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Reconnect To Your Hunger Cues!

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Hopefully, you did some tracking this week and learned a few things about how you feel when you start eating and finish eating. You may have realized that you eat outside of hunger or you eat past feeling satisfied.

Please leave a comment about your experience with Week 1. Were there any surprises, or did you see exactly what you expected?


If I don't see a comment in the group from you by Tuesday, I will give you a call to make sure you are getting my emails and have what you need to participate.

This week we are going to ask ourselves two questions when we eat. 1. Am I hungry? 2. Have I had enough? This exercise will help us become more aware of what we eat, how much we eat, and how it makes us feel. Many of us are moving through life eating on autopilot. Or we might have gotten used to following external diet rules that tell us what to do and when to eat, regardless of how we feel. Or we might be eating while looking at our phones or watching TV while we’re standing in front of the fridge. We might be eating just because it’s dinner time or breakfast time. Or maybe we feel bad wasting food. But it's time to reconnect with how we feel before and after we eat and these two questions will help. So let’s break these down. 1. Am I hungry? Hunger is a slight twinge of physical symptoms. Watch for things like loss of focus, tiredness and yawning, slight belly gurgling or a dull headache. Hunger is not ravenous or feeling like you’re going to starve. If you are not hungry, try to wait. When you think you’re hungry, eat. 2. Have I had enough? The easiest way to do this is to serve yourself less food than usual. Eat that food and then stop and notice how you feel. If you still aren’t satisfied, get a bit more food. Keep doing this until you’re satisfied but not overfull. Another way to work on this is to plan to stop with 2 to 3 bites of food on your plate and take a moment to assess how you feel. If you've had enough, leave the food on your plate. If you are not satisfied, keep eating. If you are satisfied, stop eating. This is a pretty simple system, but it's not necessarily easy. You may have been doing something different for decades. If you've done any dieting during your adult life, you learned to do the opposite of this. So don’t expect to turn it around right away. If you eat when you’re not hungry or you eat beyond feeling satisfied, that’s OK. Don’t beat yourself up. Just try again on the next meal. Take time to build this new habit. Even when you become really good at listening to your hunger cues, and you’re doing it most of the time, it is OK to eat when you’re not hungry sometimes or overeat sometimes - we just want it to be less often and with more intention. At this point, you might wonder, how will this always work? What if I only can eat lunch at noon and I won’t have another opportunity to eat until five? What if I want to have dinner with my family at 6:30 every night, even if I’m not hungry? These are all great questions, and you may need to do some trial and error. Here’s what I mean. Let’s say it’s noon, and you have an opportunity to eat, but you’re not hungry. However, you will not have another opportunity to eat for at least five hours. We do not want you ravenously hungry in five hours. Therefore, you do eat something small at noon. And you experiment until you figure out how much you should eat at noon so that you are appropriately hungry when you next want to eat or have the opportunity to eat. And now let’s go to that 630 dinner example. Let’s say it’s 430, and you are hungry. But if you eat something, you will not be hungry at 6:30 for dinner. You know this from experience. Again, do some trial and error. Maybe eating something very small at 4:30 will do the trick, and then you’ll be right where you should be at 6:30. Experiment - approach all of this with curiosity and no judgment. For this week, I don’t want you to worry much about what you eat. Choose foods you like. I do want you to plan for it, however. Every morning, I’d like you to write down your plan to eat that day. Put plenty of food on your plan, knowing when you might not eat because you will stop eating when you feel satisfied. Planning what you eat daily should take less than five minutes each morning. If you find yourself wanting to eat something that day that was not on your plan, you have two options.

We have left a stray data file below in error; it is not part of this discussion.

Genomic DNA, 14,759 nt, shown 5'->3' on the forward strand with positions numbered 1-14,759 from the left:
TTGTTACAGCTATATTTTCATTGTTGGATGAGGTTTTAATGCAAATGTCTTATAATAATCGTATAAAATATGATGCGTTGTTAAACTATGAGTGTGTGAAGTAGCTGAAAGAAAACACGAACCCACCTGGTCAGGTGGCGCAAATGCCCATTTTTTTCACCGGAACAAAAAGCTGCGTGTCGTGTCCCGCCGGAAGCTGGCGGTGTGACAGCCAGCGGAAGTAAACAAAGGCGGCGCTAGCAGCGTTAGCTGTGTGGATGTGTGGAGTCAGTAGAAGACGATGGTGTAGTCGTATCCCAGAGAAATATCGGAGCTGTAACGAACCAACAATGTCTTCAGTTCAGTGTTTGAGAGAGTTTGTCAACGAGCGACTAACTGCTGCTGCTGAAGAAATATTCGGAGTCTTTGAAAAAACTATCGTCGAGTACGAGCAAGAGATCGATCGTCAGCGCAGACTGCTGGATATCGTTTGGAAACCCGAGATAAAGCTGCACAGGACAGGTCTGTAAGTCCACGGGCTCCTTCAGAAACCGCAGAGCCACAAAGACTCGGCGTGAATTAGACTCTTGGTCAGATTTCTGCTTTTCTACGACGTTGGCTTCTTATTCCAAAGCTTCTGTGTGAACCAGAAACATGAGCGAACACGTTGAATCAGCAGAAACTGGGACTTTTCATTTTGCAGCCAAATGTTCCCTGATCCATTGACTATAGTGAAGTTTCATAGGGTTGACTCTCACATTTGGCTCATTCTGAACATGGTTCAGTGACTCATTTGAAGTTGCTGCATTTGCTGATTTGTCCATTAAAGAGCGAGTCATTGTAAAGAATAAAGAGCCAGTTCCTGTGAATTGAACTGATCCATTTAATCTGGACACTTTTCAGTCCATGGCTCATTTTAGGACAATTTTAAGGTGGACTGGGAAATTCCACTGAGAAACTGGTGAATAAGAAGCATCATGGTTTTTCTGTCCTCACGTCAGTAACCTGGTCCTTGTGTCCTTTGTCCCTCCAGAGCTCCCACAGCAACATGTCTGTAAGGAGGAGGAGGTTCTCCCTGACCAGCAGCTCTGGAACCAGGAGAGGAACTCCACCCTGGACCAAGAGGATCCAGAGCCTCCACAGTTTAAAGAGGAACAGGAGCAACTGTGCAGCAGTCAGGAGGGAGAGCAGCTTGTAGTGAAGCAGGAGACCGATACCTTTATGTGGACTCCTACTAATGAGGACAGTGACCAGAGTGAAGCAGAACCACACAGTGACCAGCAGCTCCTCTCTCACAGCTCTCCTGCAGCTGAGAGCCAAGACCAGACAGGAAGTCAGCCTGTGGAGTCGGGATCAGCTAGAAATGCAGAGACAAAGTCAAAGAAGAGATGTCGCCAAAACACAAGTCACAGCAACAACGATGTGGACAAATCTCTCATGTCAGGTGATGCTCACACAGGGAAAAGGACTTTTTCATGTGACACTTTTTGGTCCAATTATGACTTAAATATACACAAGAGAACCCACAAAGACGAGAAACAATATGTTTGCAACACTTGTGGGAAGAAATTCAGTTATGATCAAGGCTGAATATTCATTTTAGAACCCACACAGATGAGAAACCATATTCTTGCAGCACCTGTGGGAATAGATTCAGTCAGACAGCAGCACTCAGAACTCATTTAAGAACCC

1. Put it on your plan for tomorrow. 2. Eat it, and don’t beat yourself up about it. Remember, we are practicing and don't need to be perfect to improve. I've emailed you a worksheet you can use to plan your meals this week. Plan what you will eat first thing in the morning. Fill out the before and after columns after you eat. Please leave a comment about what you think. How do you feel about trying this? What do you think will be easy? What do you think will be challenging? Share something with the group. I look forward to reading your comments.


If I don't see a comment in the group from you by Tuesday, I will give you a call to make sure you are getting my emails and have what you need to participate.

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Listening to your internal cues will help you shift from ext...

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